First Steel, Now Clothing?

Lynne Kiesling

This can’t be good. The Bush administration has agreed to consider import limitations on cotton trousers and shorts from China, according to this New York Times article from Saturday (registration required).

American manufacturers and the labor union representing textile workers have been pressing for help in advance of the lifting of all trade quotas on textiles and apparel on Jan. 1, 2005, allowing for the free flow of goods around the globe.

Last month, the manufacturers’ coalition presented the petition to the administration, knowing that the deadline would fall just before voting in the tight presidential election.

Members of the World Trade Organization agreed to the Jan. 1 deadline a decade ago but as the date nears, manufacturers in the United States and other textile-producing countries have been scrambling to protect their industries from competition from China.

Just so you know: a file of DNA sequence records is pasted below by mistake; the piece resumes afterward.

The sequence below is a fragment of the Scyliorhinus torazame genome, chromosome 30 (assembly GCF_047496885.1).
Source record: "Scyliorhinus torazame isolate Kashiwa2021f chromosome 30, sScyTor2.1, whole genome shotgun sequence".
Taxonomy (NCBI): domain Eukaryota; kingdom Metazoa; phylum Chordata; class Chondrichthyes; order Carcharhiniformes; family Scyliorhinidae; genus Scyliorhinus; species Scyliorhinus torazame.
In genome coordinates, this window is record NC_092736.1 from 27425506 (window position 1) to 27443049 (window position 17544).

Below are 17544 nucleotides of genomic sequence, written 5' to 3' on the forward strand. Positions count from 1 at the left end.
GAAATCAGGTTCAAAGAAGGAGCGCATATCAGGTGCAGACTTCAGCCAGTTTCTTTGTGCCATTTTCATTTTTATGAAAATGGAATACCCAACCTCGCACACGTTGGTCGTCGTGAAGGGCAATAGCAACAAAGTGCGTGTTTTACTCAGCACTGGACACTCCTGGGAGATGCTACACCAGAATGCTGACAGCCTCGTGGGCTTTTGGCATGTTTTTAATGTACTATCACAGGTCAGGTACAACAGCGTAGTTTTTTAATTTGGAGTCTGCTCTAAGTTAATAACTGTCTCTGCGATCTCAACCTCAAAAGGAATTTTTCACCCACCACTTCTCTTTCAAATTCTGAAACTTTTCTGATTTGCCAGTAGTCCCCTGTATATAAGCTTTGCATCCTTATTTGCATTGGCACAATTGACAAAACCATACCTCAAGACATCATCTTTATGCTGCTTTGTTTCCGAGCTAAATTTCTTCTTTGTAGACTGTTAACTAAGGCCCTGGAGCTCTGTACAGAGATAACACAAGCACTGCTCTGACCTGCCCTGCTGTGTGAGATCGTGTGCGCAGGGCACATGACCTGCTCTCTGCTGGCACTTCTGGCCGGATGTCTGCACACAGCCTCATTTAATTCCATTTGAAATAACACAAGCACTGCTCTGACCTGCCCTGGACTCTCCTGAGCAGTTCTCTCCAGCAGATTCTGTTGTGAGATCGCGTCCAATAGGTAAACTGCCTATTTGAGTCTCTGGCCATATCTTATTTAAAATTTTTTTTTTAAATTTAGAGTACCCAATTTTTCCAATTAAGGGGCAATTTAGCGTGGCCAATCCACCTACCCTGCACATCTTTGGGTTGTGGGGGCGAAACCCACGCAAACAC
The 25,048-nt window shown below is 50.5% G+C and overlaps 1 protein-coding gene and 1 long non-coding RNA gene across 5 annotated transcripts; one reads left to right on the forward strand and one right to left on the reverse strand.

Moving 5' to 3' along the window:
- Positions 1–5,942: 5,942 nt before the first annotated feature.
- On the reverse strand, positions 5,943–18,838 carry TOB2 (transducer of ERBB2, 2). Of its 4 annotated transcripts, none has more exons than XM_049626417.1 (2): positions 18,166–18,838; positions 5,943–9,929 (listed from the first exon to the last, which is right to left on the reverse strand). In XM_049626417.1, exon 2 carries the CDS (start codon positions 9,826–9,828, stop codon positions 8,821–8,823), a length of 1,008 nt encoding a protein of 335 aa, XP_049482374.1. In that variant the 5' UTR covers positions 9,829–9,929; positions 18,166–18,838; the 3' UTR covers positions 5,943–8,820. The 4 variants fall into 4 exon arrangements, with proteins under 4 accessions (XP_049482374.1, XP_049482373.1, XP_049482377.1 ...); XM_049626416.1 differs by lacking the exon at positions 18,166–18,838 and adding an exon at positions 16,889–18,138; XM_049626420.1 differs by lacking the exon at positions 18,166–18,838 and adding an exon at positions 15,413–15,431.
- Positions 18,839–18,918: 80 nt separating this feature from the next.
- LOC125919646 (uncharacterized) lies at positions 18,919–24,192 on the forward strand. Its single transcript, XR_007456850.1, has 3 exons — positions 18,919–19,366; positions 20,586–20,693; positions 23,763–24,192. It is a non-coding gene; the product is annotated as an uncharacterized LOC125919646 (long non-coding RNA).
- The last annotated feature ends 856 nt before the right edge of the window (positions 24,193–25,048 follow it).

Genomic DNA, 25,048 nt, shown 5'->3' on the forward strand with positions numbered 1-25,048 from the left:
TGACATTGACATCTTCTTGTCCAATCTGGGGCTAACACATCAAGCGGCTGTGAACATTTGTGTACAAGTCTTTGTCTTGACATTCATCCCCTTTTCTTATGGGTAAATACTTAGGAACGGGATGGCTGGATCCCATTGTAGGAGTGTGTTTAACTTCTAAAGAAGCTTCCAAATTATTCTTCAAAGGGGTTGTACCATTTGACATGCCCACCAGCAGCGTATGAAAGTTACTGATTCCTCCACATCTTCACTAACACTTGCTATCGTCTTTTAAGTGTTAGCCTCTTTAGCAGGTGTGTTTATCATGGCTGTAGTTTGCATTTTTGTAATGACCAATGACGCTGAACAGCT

How calculated is this? Are potential swing votes from textile workers sufficient to outweigh potential swing votes in the opposite direction from textile importers and free-trade supporters, many of whom are already extremely skeptical of the Bush administration?


3 thoughts on “First Steel, Now Clothing?

  1. Good thing we have a Republican in the White House. We’re protected against protectionists and other special-interest pressures that seek to restrict our economic freedom.

  2. Good thing we have a Republican in the White House. We’re protected against protectionists and other special-interest pressures that seek to restrict our economic freedom.

  3. How calculated is this? Are potential swing votes from textile workers sufficient to outweigh potential swing votes in the opposite direction from textile importers and free-trade supporters, many of whom are already extremely skeptical of the Bush administration?

    I’m surprised you even asked given the relative numbers in each group. But my sarcasm detector is in the shop so that might explain why.

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